Petit Basset Griffon Vendeen

Petit Basset Griffon Vendeen

Group: Hound Group

Origin: France

Height: 13½ to 15 inches (34 to 38 cm)
– not more than 15½ inches at the withers.

Petit Basset Griffon Vendeen
Ch. Vinegarhill Pretty Boy D (Boyd)
Photo courtesy of: Vinegarhill Reg’d

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Breed Profile

The Petit Basset Griffon Vendéen (PBGV for short) is the smallest of four breeds of rough-coated French hounds. His history can be traced back to the 16th century as a popular scent hound developed to hunt small game over rough and difficult terrain. His name in French reveals much about him: “petit” — small, “basset” — low to the ground, “griffon” — rough-coated, and Vendéen being the area in France where the breed originated.

He is an active, alert, curious, happy, independent yet eager to please dog. He is very intelligent, affectionate, and requires human companionship. This is a busy hunting hound who requires lots of outdoor exercise and today, PBGVs are seen successfully competing in Obedience, Tracking, Agility as well as the show ring. They have also been used to work as Therapy dogs and Search and Rescue Dogs.

The PBGV coat is rough, harsh to the touch and moderately long. He wears a beard, moustache and long eyebrows giving him a tousled appearance. His colouring is white with any combination of lemon, orange, black, tri-colour or grizzle markings.


Health Issues

The Petit Basset Griffon Vendéen is known as a very healthy breed with an average life span of 14 years or more. However, like all breeds of dogs, they are subject to some health problems. Some of the conditions seen in the breed include: Neck Pain Syndrome, Hip Dysplasia, Patellar Luxation, Heart Murmurs, and some Eye Diseases.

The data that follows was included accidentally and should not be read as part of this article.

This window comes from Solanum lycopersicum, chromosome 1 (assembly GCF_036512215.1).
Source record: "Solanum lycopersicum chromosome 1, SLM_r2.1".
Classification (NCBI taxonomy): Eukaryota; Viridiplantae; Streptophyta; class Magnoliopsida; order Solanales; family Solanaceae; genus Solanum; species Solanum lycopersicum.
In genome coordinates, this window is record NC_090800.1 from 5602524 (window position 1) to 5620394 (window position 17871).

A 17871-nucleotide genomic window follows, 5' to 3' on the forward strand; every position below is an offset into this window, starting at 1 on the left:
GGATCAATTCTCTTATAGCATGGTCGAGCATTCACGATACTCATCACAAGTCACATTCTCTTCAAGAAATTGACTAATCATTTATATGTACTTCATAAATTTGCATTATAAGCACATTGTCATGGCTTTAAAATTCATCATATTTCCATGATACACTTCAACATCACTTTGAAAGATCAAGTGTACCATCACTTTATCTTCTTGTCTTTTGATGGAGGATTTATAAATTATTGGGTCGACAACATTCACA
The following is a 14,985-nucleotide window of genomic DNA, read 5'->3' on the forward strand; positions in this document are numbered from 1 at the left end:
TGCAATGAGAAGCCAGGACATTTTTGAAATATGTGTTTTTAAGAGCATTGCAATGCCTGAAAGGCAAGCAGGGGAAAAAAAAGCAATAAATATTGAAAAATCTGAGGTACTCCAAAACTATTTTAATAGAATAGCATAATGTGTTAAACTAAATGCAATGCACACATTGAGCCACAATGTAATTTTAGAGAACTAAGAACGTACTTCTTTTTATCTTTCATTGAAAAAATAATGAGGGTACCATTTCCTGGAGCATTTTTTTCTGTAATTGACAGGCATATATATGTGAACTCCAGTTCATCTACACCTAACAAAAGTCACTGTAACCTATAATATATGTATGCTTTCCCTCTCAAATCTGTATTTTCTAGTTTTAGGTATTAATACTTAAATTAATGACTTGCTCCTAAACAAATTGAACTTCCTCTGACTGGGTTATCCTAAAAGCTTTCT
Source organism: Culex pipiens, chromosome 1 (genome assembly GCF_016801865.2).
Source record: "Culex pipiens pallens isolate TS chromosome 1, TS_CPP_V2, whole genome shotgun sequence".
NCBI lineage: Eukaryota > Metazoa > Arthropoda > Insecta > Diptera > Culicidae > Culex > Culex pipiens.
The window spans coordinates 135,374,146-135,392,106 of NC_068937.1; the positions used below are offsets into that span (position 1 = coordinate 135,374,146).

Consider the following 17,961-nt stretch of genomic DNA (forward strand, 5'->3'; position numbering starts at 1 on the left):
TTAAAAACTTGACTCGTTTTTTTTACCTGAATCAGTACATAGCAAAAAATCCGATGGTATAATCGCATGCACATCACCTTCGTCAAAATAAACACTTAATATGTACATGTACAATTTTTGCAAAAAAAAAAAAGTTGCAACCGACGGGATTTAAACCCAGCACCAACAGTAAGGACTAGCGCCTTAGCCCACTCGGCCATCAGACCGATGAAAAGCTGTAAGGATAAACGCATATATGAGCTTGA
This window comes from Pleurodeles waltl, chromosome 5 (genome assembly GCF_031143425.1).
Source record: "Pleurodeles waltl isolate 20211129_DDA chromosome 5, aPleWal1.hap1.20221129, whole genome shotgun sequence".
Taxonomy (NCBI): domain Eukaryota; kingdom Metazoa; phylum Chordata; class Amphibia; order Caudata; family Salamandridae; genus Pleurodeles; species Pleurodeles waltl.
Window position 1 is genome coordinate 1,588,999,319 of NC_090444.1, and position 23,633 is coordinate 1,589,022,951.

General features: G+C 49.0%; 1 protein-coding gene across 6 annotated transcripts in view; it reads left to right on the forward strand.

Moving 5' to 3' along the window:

If you are considering the adoption of a PBGV puppy, or any breed, it is very important to be selective in choosing a responsible and reputable breeder. Ensure that the prospective puppy’s parents have all health clearances. Breeding of any dog should not be done until after they have been proven to be free of evidence of significant hereditary diseases. (For more information on selecting a breeder, see the articles on the main General Information page.)

Additional Health Resources:


Grooming Information

The PBGV’s coat requires weekly brushing to remove loose and dead hair and to help control shedding. Nails should be clipped regularly and the long hair on the bottom of the feet should be kept trimmed. Ears must be kept free of excess hair and wax and teeth should be brushed regularly.

  • Grooming — This section of the Canada’s Guide to Dogs website includes tips, articles and information covering all aspects of dog grooming along with a listing of Groomers from across Canada.


Training Resources

  • Training — For training information, see this growing section of the Canada’s Guide to Dogs website for tips, articles, as well as listings of training centres across Canada.


Additional Information

  • Clubs, Sports & Activities — For information on the many sports and activities you can get involved in with your dog.
  • Working Dogs — The Working Dogs section of the Canada’s Guide to Dogs website provides information and listings of organizations that are involved in various dog jobs, such as Guide Dogs, Therapy Dogs, Police Dogs, Protection Dogs, and much more.

Breed Listing

*NOTE 1: CHIC – The Canine Health Information Center “is a database of consolidated health screening results from multiple sources. Co-sponsored by the Orthopedic Foundation for Animals (OFA) and the American Kennel Club (AKC) Canine Health Foundation, CHIC works with parent clubs to identify health screening protocols appropriate for individual breeds. Dogs tested in accordance with the parent club established requirements, that have their results registered and made available in the public domain are issued CHIC numbers.” To learn more, visit:

*NOTE 2: The Fédération Cynologique International (FCI) is the World Canine Organization, which includes 91 members and contract partners (one member per country) that each issue their own pedigrees and train their own judges. The FCI recognizes 344 breeds, with each being the “property” of a specific country. The “owner” countries write the standards of these breeds in co-operation with the Standards and Scientific Commissions of the FCI, and the translation and updating are carried out by the FCI. The FCI is not a breed registry nor does it issue pedigrees.

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